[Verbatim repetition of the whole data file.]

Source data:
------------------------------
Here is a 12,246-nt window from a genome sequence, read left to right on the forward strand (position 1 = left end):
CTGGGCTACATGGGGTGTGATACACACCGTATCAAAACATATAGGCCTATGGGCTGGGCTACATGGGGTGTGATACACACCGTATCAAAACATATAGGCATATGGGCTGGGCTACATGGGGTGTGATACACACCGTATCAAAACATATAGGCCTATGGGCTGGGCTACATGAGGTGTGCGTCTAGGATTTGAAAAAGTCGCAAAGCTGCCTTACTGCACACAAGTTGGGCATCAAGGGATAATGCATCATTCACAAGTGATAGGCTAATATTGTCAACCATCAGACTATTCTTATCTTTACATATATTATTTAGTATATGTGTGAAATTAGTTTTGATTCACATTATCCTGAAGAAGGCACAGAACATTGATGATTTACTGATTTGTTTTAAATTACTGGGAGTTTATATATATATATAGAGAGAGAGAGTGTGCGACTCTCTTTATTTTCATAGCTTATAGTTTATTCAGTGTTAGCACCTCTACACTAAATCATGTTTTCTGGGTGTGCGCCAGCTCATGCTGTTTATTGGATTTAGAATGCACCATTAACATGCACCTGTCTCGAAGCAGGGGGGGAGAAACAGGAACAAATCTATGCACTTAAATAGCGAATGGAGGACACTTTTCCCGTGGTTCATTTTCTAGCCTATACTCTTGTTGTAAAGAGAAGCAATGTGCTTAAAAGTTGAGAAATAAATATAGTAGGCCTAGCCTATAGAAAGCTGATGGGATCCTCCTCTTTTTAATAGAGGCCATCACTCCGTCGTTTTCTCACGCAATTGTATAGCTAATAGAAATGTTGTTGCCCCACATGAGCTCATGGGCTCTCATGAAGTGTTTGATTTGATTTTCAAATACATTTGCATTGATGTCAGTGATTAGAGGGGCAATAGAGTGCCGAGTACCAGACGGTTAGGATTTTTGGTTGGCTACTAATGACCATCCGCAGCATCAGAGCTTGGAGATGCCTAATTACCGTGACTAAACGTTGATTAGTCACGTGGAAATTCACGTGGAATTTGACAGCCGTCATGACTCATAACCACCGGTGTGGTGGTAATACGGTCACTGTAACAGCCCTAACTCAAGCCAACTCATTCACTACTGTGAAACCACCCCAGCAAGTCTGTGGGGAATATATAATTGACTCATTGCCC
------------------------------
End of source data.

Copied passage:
Here is a 12,246-nt window from a genome sequence, read left to right on the forward strand (position 1 = left end):
CTGGGCTACATGGGGTGTGATACACACCGTATCAAAACATATAGGCCTATGGGCTGGGCTACATGGGGTGTGATACACACCGTATCAAAACATATAGGCATATGGGCTGGGCTACATGGGGTGTGATACACACCGTATCAAAACATATAGGCCTATGGGCTGGGCTACATGAGGTGTGCGTCTAGGATTTGAAAAAGTCGCAAAGCTGCCTTACTGCACACAAGTTGGGCATCAAGGGATAATGCATCATTCACAAGTGATAGGCTAATATTGTCAACCATCAGACTATTCTTATCTTTACATATATTATTTAGTATATGTGTGAAATTAGTTTTGATTCACATTATCCTGAAGAAGGCACAGAACATTGATGATTTACTGATTTGTTTTAAATTACTGGGAGTTTATATATATATATAGAGAGAGAGAGTGTGCGACTCTCTTTATTTTCATAGCTTATAGTTTATTCAGTGTTAGCACCTCTACACTAAATCATGTTTTCTGGGTGTGCGCCAGCTCATGCTGTTTATTGGATTTAGAATGCACCATTAACATGCACCTGTCTCGAAGCAGGGGGGGAGAAACAGGAACAAATCTATGCACTTAAATAGCGAATGGAGGACACTTTTCCCGTGGTTCATTTTCTAGCCTATACTCTTGTTGTAAAGAGAAGCAATGTGCTTAAAAGTTGAGAAATAAATATAGTAGGCCTAGCCTATAGAAAGCTGATGGGATCCTCCTCTTTTTAATAGAGGCCATCACTCCGTCGTTTTCTCACGCAATTGTATAGCTAATAGAAATGTTGTTGCCCCACATGAGCTCATGGGCTCTCATGAAGTGTTTGATTTGATTTTCAAATACATTTGCATTGATGTCAGTGATTAGAGGGGCAATAGAGTGCCGAGTACCAGACGGTTAGGATTTTTGGTTGGCTACTAATGACCATCCGCAGCATCAGAGCTTGGAGATGCCTAATTACCGTGACTAAACGTTGATTAGTCACGTGGAAATTCACGTGGAATTTGACAGCCGTCATGACTCATAACCACCGGTGTGGTGGTAATACGGTCACTGTAACAGCCCTAACTCAAGCCAACTCATTCACTACTGTGAAACCACCCCAGCAAGTCTGTGGGGAATATATAATTGACTCATTGCCC